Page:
New beer runs in Halifax, Falmouth worry Nova Scotia’s top doctor

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The province’s chief public health officer says two new beer runs in Nova Scotia are yet another example of how society normalizes drinking through sport.

The first Halifax Beer Run kicks off Saturday, and the first Falmouth “TrALE Run” happens two weeks later. Both provide period beer stations through the run.

These kinds of events aren’t all fun and games to Dr. Robert Strang, who said beer runs are yet another event that “creates a sport” out of drinking.

“This culture of alcohol use and sport is entwined intimately in Canada,” Strang said.

“That’s part of this culture of normalizing [and] promoting alcohol without having … a balanced view around the harms and risks.”

Messaging to young people

Strang said he may come across as a naysayer, but he’s concerned about the cumulative effects of the message beer runs send about alcohol.

He’s especially worried about that messaging for young people, who hear through media and sport advertising how alcohol is fun.

Instead, it’s a drug that needs to be used carefully, Strang said.

‘Beer bunnies’

Organizers at each beer run say they have mechanisms in place to pace runners on how much they drink.

At the Halifax race, participants will run brewery to brewery, stopping at each for 20 minutes to sample what’s on tap. “Beer bunnies” will be on hand to ensure everyone follows the right route and arrives and departs each brewery in a timely fashion.

The Canada Beer Run 'beer bunnies'

“Beer bunnies” will keep Halifax Beer Run participants in check along the 11.4-km race route. (The Canada Beer Run)

‘Don’t see a huge liability in it’

Each participant will get one seven-ounce beer per brewery — about six-tenths of a typical bottle. To ensure runners drink no more than their share, organizer Laura Glasper said race bibs are used to keep track. When a runner gets his or her beer, that brewery’s logo on the race bib is crossed off.

“We’ve never had anybody in the last four years ever get intoxicated,” Glasper said.

“They’re just having fun. Sure, they’re buzzed and they’re feeling the beer, but we don’t see a huge liability in it.”

‘Not asking people to chug’

In Falmouth, the five-km route winds through the historic Castle Frederick Farms property, event co-organizer Shannon Pierangeli said.

Three hydration stations will offer water, as well as four-ounce microbrew samples from Schoolhouse Brewery.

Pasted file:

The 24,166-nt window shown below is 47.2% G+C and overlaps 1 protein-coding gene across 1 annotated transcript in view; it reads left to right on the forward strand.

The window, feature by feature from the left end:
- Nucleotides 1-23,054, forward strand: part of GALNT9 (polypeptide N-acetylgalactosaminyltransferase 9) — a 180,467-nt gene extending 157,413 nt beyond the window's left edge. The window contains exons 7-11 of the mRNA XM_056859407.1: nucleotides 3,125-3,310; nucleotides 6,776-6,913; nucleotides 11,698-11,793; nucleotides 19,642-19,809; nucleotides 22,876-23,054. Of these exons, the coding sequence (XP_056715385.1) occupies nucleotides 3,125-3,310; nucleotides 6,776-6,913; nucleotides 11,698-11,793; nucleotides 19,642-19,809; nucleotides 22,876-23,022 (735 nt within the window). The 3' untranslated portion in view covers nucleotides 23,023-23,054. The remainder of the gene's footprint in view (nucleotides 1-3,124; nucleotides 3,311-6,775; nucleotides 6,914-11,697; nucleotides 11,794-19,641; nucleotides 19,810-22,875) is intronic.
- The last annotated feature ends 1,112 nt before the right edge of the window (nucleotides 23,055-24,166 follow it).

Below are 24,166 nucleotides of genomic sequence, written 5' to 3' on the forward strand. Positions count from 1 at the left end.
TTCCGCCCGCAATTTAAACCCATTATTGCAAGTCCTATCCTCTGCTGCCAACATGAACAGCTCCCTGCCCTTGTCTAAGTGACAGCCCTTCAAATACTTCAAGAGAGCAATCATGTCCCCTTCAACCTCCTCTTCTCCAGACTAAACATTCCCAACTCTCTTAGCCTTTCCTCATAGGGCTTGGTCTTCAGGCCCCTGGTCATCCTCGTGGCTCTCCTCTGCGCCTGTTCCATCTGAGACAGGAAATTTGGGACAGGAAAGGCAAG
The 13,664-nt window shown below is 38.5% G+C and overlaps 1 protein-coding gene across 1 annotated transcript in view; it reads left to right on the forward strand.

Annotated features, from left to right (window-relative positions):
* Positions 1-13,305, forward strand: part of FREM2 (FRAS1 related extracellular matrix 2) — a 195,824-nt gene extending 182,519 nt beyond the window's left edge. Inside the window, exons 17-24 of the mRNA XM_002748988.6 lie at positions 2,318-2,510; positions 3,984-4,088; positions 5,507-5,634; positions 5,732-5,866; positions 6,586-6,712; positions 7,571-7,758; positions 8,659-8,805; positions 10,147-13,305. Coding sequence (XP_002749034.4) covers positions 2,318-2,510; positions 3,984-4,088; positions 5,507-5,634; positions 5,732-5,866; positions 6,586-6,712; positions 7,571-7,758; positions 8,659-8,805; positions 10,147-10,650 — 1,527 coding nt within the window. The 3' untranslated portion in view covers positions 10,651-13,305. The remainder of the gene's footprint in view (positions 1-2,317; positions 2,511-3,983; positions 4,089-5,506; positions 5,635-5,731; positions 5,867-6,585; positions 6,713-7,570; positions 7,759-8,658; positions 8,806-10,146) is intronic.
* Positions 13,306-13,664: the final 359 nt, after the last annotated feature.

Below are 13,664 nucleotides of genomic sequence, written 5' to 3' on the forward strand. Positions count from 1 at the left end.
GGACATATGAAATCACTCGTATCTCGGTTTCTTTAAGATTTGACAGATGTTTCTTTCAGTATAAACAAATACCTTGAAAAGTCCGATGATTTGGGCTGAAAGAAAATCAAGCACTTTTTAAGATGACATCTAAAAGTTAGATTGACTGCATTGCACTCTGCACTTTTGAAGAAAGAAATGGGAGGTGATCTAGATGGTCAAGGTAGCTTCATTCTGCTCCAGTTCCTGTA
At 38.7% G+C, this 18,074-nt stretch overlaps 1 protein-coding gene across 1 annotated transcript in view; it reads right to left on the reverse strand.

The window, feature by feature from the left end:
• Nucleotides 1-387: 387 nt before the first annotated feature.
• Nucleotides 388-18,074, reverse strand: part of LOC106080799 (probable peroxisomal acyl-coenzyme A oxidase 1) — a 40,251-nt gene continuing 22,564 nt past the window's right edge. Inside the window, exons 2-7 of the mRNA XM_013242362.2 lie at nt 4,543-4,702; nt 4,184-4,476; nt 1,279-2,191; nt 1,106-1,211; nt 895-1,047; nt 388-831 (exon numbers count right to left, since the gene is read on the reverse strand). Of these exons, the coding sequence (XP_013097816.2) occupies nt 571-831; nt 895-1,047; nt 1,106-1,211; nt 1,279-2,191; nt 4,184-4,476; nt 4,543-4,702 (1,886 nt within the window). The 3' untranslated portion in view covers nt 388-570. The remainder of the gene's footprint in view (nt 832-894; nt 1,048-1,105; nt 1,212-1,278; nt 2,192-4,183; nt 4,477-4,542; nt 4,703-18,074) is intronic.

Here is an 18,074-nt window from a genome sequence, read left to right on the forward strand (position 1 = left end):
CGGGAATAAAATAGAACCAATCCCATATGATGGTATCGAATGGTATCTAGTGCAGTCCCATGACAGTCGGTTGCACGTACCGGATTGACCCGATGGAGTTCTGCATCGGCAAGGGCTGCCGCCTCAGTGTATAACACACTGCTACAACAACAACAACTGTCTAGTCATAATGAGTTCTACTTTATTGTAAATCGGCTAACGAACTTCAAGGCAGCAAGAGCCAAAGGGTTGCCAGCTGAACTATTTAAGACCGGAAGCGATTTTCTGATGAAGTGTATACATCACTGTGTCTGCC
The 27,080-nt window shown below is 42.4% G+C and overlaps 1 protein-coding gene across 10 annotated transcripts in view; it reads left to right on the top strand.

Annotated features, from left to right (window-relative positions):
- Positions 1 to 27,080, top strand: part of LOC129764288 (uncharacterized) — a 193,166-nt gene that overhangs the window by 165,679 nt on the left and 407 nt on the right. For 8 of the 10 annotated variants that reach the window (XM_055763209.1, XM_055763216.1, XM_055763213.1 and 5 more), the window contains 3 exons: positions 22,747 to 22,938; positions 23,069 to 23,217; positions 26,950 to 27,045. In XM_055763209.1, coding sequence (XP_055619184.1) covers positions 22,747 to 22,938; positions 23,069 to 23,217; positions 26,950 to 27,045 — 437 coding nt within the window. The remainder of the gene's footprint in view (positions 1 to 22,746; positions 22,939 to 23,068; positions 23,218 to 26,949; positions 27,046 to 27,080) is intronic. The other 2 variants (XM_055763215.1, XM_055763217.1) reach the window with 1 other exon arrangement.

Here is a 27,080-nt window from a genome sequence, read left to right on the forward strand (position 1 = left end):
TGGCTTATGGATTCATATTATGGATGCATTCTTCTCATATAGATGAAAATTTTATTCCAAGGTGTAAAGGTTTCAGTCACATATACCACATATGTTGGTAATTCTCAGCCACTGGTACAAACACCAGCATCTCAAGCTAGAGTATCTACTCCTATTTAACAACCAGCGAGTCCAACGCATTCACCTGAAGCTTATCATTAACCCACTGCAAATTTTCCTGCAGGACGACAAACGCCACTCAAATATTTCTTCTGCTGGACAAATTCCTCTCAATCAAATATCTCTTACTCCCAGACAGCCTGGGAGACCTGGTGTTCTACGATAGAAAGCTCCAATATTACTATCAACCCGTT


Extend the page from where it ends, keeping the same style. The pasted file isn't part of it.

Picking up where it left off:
Unlike a beer mile, which combines racing a 400-metre track with speed drinking a can of beer before the start of each lap, Nova Scotia’s new craft beer runs are not timed events.

“We just wanted something low-key,” Pierangeli said. “We’re not a beer mile. We’re not asking people to chug.”

The Canada Beer Run Customes

While lederhosen may be the obvious choice, beer run participants are encouraged to get inventive with their beer run attire. (The Canada Beer Run)

Growing ‘trend,’ organizer says

While new to Nova Scotia, craft beer runs have been popping up across Canada.

Glasper calls them “a trend.” She held the first Ottawa Beer Run four years ago and has expanded the event throughout Ontario to Toronto, Collingwood and Kitchener.

Last year, 1,000 people participated in the Ottawa Beer Run. She hopes to see 200 people turn out in Halifax and to grow the event from there.

“Once we’ve been to a city, it catches,” Glasper said. “Ottawa and Toronto, they sell out within days of us launching. People just love it.”

‘Jacked up for a fun day’

The Halifax Beer Run, which stretches along an 11.4-km route, will include stops involving four local breweries: Good Robot, Propeller, a remote stand by Burnside-based brewery Spindrift, then Garrison Okotoberfest.

“A lot of people will come out in costumes and in their lederhosen,” Glasper said. “Everyone is really jacked up for a fun day.”

Both the runs in Halifax and Falmouth are fundraisers for local charities: the Brigadoon Children’s Camp Society and West Hants Ground Search and Rescue, respectively.

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New beer runs in Halifax, Falmouth worry Nova Scotia’s top doctor

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